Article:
This article is Part 2 of an ongoing series called #ARCorrectionsCrisis, which focuses on the dysfunction of the Arkansas Board of Corrections. We intend to track their actions and educate the public about their conduct until they finally prioritize Arkansas crime victims and the safety of our communities above their own power.
New records obtained by Opportunity Arkansas cast serious doubt about the impartiality of a recent prison capacity memo authored and publicized by the Department of Corrections.
The memo was authored by Auditor Tommy James, at the request of Corrections Board Chair Benny Magness. It came just weeks after the board declined to open nearly 500 prison beds at the request of Secretary Joe Profiri.
The board has since repeatedly used the memo as justification for their decision, even including it as a key component of their legal argument against the state of Arkansas. But new information about James’s ethical misconduct raises serious questions about the reliability of the memo and the board’s inaction.
A key contention point in this ongoing saga is whether or not additional state prison beds can be opened to deal with the overflow of inmates currently in county jails. Secretary of Corrections Joe Profiri, who the Board recently suspended, constructed his own plan for how resources could be reallocated in order to open more beds. The Board of Corrections, however, has resisted.
They opened just roughly 20 percent of the beds the secretary requested, far less than what is needed, on November 6, at the request of Director of the Division of Corrections Dexter Payne.
Then, on December 6, the board received a brief memo from Corrections Auditor Tommy James. In essence, the memo outlined several alleged reasons why Payne’s requests for additional beds could not be met, including things like “sewer capacity.”
The memo also gave Chairman Magness and the board cover for their refusal to open additional beds. It has also been repeatedly cited as gospel by state media and leftist legislators who are anxious to dunk on the Sanders administration.
But new records, obtained by Opportunity Arkansas through public records requests, suggest the capacity memo should be viewed with suspicion.
OA obtained copies of Auditor James’s personnel records from his time at the Department of Corrections. They reveal that James has a bit of a checkered past.
In 2013, it was brought to the attention of department officials that James had been filing tax returns for state inmates. When one inmate reported that James had incorrectly reported her income, an internal investigation began. It revealed that James had violated the department’s policy regarding income tax filing for inmates.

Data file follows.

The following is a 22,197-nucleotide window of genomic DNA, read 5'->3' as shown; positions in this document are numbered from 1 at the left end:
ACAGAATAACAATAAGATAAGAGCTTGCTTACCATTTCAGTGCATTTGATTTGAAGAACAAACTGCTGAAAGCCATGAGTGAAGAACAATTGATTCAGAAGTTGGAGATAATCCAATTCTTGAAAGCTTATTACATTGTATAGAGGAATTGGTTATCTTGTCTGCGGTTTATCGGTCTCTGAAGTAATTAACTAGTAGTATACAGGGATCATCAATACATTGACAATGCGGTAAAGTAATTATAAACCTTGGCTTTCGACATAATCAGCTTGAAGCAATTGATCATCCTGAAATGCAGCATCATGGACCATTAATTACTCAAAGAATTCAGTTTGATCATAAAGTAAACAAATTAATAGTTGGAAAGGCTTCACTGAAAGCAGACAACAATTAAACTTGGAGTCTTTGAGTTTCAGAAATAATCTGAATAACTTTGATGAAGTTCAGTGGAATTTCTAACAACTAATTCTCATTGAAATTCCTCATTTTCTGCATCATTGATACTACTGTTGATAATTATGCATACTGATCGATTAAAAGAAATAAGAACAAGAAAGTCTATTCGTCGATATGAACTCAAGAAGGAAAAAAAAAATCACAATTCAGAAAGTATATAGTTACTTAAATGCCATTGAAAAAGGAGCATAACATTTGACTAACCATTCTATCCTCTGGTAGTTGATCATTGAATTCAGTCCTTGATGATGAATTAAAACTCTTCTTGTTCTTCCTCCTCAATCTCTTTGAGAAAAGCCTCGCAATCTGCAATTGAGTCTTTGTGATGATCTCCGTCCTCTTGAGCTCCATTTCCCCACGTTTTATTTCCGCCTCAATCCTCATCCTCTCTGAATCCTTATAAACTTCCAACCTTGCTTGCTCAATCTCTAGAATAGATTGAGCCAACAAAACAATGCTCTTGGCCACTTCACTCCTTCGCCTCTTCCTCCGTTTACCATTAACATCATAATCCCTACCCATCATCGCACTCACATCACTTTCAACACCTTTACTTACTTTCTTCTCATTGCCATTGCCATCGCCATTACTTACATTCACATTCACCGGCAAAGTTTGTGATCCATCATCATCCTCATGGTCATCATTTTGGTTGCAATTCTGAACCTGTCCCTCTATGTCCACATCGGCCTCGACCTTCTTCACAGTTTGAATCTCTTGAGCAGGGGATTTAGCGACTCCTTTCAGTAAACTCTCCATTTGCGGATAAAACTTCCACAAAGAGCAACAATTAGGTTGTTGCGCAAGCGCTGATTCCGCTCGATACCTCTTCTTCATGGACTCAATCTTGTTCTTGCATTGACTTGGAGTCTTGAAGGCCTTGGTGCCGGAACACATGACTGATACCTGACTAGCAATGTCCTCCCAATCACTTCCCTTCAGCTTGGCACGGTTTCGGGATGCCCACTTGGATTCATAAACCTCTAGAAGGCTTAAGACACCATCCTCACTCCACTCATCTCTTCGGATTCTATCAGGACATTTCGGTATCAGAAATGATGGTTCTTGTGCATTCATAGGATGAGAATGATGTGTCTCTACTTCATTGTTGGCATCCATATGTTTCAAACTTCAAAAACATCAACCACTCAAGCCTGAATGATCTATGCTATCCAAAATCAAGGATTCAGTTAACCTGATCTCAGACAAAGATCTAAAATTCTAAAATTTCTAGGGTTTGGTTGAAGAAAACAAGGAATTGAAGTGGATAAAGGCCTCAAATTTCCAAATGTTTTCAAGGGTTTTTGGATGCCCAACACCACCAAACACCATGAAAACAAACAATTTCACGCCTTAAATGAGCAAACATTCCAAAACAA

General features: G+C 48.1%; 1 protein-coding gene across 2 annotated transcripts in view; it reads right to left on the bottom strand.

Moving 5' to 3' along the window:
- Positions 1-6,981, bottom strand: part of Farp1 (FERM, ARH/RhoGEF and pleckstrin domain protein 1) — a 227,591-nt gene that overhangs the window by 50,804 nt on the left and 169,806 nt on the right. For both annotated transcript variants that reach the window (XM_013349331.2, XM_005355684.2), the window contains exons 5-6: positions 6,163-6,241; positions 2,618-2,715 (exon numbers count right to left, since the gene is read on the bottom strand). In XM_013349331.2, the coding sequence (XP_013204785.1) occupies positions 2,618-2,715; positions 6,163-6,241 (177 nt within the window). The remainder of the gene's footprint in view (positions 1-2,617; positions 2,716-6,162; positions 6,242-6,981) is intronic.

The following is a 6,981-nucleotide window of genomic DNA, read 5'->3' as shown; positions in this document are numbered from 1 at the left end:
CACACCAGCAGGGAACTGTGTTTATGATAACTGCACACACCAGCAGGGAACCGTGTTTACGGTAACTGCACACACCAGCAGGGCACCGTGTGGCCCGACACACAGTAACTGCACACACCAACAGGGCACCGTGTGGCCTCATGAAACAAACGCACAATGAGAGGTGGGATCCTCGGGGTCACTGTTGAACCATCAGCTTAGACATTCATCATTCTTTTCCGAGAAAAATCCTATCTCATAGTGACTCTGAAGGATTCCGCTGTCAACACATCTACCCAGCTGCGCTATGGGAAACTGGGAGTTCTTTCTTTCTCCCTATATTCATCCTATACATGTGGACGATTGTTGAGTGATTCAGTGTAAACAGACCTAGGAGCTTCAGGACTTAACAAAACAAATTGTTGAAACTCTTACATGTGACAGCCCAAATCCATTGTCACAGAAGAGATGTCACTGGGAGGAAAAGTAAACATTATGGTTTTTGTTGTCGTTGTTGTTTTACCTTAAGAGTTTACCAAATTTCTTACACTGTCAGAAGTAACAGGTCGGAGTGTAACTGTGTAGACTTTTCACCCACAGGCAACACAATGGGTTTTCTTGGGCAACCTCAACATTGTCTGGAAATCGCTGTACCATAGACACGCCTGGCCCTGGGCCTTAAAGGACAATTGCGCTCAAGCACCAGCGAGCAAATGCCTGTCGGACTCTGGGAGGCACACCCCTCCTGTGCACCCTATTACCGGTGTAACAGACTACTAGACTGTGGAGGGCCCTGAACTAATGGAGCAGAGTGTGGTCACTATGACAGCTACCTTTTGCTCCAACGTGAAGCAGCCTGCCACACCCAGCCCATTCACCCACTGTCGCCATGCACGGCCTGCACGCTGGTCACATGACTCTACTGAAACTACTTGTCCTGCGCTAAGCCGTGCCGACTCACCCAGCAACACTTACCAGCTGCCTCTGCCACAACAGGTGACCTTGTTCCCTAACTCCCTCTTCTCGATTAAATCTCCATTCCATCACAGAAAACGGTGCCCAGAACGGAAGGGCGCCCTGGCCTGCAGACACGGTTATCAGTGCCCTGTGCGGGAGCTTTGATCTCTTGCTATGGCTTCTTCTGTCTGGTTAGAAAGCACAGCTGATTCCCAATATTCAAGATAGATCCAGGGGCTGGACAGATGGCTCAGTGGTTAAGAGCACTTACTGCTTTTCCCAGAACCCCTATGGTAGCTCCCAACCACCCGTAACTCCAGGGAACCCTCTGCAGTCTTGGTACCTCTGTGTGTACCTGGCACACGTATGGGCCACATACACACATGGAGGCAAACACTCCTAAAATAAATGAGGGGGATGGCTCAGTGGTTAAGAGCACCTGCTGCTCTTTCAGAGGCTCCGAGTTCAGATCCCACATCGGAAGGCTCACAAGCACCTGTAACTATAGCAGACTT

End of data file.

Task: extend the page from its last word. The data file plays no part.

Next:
Additionally, when James was confronted about the situation and asked directly if he had utilized state equipment for his personal tax services, he told DOC officials “no.” But department IT officials were able to determine this was a lie, finding tax records for more than 200 individuals on his state computer.
According to his termination letter, “this clearly shows you were conducting non-state business while on Arkansas Department of Correction duty.”
Upon completion of the investigation, department officials determined James was guilty of:
James’s subsequent unemployment claim perhaps said it more directly: “discharged…for being dishonest."
And the department official who signed off on James’s termination? Dexter Payne, the same director who appeared at the November 6 meeting and whose capacity claims James was tasked with reviewing.
Perhaps Tommy James has had a significant change of heart since 2013 and no longer acts deceptively in his official capacity as a state employee. But basing major Corrections department policy on the recommendations of someone with a history of deception—within the same government agency—is certainly cause for concern.
Arkansans should also be asking:
Arkansans should be able to fully trust any and all information coming out of the Department of Corrections. Unfortunately, Chairman Magness and Tommy James have given us plenty of reason for doubt.
Notably, James’s audit is also a key element of the board’s legal argument in their suit against the state, which they say helps prove the “irreparable harm” that the opening of more prison beds would inflict.
Another judicial hearing on the Board’s suit is scheduled for tomorrow, December 28.